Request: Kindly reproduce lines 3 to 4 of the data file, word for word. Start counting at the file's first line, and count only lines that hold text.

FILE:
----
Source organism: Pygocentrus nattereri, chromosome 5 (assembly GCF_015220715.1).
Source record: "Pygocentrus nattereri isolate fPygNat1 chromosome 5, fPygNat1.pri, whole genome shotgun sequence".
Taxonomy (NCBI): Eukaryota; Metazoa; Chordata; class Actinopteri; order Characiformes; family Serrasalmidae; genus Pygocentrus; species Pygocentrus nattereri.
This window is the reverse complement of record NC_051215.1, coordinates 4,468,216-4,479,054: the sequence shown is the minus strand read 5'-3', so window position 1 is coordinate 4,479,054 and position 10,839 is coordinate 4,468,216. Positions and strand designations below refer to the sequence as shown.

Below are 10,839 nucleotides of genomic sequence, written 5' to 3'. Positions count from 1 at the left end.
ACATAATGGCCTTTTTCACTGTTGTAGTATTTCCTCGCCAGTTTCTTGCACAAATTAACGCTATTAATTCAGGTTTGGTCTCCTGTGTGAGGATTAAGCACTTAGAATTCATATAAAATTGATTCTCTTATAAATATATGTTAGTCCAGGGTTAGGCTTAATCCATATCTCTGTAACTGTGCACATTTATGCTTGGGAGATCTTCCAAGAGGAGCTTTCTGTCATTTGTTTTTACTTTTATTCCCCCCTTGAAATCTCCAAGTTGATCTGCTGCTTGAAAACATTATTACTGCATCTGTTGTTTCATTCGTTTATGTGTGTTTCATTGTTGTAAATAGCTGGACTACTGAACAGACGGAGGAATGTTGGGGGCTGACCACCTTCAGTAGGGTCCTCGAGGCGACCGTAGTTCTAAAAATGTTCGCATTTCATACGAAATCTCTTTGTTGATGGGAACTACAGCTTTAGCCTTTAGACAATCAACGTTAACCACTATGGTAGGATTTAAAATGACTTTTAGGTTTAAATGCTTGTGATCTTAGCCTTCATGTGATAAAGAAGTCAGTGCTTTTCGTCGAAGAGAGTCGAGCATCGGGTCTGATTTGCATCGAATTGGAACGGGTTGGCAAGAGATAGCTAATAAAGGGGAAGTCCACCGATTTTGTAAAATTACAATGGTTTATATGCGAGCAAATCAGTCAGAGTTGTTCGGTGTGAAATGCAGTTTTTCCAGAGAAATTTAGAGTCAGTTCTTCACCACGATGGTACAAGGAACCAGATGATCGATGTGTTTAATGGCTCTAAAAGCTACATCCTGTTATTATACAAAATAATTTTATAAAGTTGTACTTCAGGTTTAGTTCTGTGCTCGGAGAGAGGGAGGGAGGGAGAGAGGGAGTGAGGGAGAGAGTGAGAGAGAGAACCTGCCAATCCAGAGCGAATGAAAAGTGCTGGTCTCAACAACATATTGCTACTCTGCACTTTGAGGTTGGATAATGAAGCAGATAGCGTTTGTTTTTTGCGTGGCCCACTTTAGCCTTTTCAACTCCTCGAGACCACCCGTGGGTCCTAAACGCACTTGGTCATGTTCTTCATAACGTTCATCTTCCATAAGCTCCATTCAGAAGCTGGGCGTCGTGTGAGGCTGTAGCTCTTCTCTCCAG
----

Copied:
Taxonomy (NCBI): Eukaryota; Metazoa; Chordata; class Actinopteri; order Characiformes; family Serrasalmidae; genus Pygocentrus; species Pygocentrus nattereri.
This window is the reverse complement of record NC_051215.1, coordinates 4,468,216-4,479,054: the sequence shown is the minus strand read 5'-3', so window position 1 is coordinate 4,479,054 and position 10,839 is coordinate 4,468,216. Positions and strand designations below refer to the sequence as shown.